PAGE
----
10 tax friendly states for seniors
You’ve paid your dues. Retirement is a celebration of a life well lived and the fulfillment of a carefully calculated, long-term plan. However, juggling Social Security and taxes, not to mention the cost of senior housing and daily living expenses, can be difficult to manage on a fixed income.
When planning for retirement, consider evaluating state sales tax, income tax range, Social Security, exemptions for retirement income, property taxes, and inheritance and estate taxes.
Certain tax-friendly states offer low taxes, exemptions or incentives for retirees. Commonly, these states do not have an income tax, sales tax or tax Social Security. States may also exempt pensions, withdrawals and retirement income. If you're about to retire or have plans to relocate to be near family or friends, keep reading. We put together this list to help you evaluate which states will maximize your hard-earned dollar and benefits.
“There are a lot of factors that go into how well retirees will do in a state,” said Claes Bell, a senior analyst at Bankrate, Inc., in an interview with Fortune Magazine. “While features like pleasant weather and nearby amenities are important, nuts-and-bolts considerations like cost of living and the local tax burden may have a bigger impact on your overall quality of life. Many retirees live on a fixed income, and it’s hard to have a pleasant retirement if you’re constantly under financial pressure.”
10 tax-friendly states
- Wyoming: The Equality State doesn't tax any form of income, including Social Security and retirement benefits.
- Alaska: The Last Frontier state has no income tax or sales tax, and doesn’t tax pension or Social Security.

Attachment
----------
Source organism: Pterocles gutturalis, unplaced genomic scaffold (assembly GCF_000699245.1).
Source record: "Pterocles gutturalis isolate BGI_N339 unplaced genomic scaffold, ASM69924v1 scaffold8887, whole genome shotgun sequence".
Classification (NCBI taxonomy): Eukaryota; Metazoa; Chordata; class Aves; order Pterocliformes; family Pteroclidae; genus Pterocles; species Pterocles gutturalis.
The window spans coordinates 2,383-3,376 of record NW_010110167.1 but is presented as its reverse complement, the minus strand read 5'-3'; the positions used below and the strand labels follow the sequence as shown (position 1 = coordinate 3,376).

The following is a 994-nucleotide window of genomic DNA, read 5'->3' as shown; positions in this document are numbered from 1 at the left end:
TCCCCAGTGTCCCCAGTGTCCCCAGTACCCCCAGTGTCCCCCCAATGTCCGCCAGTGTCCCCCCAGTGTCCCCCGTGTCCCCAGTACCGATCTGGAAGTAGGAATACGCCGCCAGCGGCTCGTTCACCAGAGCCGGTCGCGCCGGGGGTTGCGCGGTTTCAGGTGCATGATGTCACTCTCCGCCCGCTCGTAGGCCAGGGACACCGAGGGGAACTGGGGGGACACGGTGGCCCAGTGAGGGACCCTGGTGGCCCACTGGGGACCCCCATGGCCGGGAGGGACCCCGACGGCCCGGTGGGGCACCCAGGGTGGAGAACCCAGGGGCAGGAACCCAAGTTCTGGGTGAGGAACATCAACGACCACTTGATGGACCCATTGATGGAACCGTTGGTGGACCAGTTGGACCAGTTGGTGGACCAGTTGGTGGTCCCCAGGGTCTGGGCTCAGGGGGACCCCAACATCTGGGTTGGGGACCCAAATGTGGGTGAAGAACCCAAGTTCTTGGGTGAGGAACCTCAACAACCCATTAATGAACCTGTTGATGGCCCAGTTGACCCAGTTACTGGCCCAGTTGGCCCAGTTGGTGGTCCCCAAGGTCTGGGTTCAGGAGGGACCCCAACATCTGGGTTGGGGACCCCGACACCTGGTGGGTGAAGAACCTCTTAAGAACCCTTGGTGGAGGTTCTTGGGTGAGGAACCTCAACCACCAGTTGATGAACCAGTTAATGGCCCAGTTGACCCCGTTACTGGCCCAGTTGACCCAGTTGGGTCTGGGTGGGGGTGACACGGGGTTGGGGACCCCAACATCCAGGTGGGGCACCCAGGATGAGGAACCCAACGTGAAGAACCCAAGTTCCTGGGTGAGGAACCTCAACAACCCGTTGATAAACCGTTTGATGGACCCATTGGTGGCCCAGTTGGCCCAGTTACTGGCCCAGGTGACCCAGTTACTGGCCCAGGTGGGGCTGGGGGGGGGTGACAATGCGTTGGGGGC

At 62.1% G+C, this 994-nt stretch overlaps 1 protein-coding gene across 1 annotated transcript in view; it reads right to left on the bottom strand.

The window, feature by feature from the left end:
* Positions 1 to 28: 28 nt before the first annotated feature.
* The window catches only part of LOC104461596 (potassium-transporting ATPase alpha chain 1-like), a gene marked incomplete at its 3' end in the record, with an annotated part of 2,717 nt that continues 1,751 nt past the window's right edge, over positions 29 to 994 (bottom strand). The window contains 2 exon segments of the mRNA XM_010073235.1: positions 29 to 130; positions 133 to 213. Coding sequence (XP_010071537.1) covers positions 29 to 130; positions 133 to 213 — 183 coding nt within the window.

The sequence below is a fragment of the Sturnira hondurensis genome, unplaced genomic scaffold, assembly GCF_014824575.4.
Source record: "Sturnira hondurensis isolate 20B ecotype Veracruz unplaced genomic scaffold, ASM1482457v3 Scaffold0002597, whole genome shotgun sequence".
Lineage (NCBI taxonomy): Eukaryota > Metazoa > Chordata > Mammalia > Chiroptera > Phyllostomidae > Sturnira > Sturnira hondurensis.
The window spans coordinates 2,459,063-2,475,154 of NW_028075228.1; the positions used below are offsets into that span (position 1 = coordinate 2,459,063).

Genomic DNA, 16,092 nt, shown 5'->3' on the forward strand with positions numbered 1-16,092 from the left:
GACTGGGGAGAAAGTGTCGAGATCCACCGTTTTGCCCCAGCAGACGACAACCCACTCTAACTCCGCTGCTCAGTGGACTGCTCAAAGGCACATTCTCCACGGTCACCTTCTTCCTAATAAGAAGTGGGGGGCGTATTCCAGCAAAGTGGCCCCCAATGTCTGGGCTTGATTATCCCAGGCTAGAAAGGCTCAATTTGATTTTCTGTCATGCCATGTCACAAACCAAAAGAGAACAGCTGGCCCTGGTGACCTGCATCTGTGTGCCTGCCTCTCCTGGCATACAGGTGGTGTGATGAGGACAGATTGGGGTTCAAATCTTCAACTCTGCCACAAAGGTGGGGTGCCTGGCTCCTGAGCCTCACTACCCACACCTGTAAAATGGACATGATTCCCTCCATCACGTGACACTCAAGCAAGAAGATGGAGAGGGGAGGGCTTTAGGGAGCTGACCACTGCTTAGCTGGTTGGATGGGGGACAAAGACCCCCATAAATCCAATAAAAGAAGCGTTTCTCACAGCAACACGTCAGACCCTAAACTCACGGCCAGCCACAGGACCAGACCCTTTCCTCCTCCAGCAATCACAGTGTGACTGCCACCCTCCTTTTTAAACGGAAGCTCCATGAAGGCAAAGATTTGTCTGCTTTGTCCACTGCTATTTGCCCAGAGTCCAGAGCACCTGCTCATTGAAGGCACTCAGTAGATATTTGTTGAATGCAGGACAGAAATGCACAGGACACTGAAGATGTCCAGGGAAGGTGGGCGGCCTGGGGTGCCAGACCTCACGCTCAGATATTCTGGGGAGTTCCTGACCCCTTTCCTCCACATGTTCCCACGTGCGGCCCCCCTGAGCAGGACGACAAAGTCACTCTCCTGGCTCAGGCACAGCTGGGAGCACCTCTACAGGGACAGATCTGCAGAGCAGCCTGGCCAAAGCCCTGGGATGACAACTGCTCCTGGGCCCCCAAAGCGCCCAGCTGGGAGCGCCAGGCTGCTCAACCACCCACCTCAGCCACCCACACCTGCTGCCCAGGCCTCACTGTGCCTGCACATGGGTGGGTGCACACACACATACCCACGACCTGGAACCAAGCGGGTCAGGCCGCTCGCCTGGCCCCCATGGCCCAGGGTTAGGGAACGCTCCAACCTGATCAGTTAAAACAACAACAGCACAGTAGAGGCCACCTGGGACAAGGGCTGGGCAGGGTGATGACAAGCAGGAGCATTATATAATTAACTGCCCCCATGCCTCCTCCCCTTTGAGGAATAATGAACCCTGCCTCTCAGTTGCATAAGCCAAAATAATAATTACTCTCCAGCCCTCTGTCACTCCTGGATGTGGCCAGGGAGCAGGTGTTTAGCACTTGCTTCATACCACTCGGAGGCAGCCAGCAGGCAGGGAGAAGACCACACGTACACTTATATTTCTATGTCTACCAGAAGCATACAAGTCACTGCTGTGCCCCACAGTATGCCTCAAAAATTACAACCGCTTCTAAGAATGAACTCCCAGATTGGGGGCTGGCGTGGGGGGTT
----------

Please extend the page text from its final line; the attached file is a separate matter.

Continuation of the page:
- Florida: The Sunshine State has no state or income tax, and doesn’t tax Social Security or pension.
- Nevada: The Silver State has no income tax, which includes Social Security and pension income.
- Mississippi: The Magnolia State doesn't tax Social Security, retirement accounts, pensions and annuities.
- South Dakota: The Mount Rushmore State doesn’t have income tax, including exemptions for Social Security and pension.
- Washington: The Evergreen State has no income tax, including exemptions for Social Security and pension.
- Texas: The Lone Star State has no income tax, including retirement income such as Social Security and pensions.
- Tennessee: The Volunteer State has no income tax or tax on Social Security benefits.
- Georgia: The Peach State doesn’t tax Social Security benefits or retirement income including pensions and annuities.
Other taxes to consider
No two retirement plans are alike. Equally, each state offers its own (sometimes intricate) state sales tax rates. When considering a retirement destination, consider states where prescription medications and over-the-counter medication are exempt from state sales tax. Also examine veterans tax exemptions, particularly regarding property taxes.
When it comes to retirement, there's a lot to consider. Taxes are only part of the equation. Budgeting and stretching retirement income are primary concerns for seniors, which is why Holiday has created a Retirement Cost of Living Calculator that can be used to compare the cost of living at home to the potential savings of an all-inclusive lifestyle at a Holiday Retirement community.
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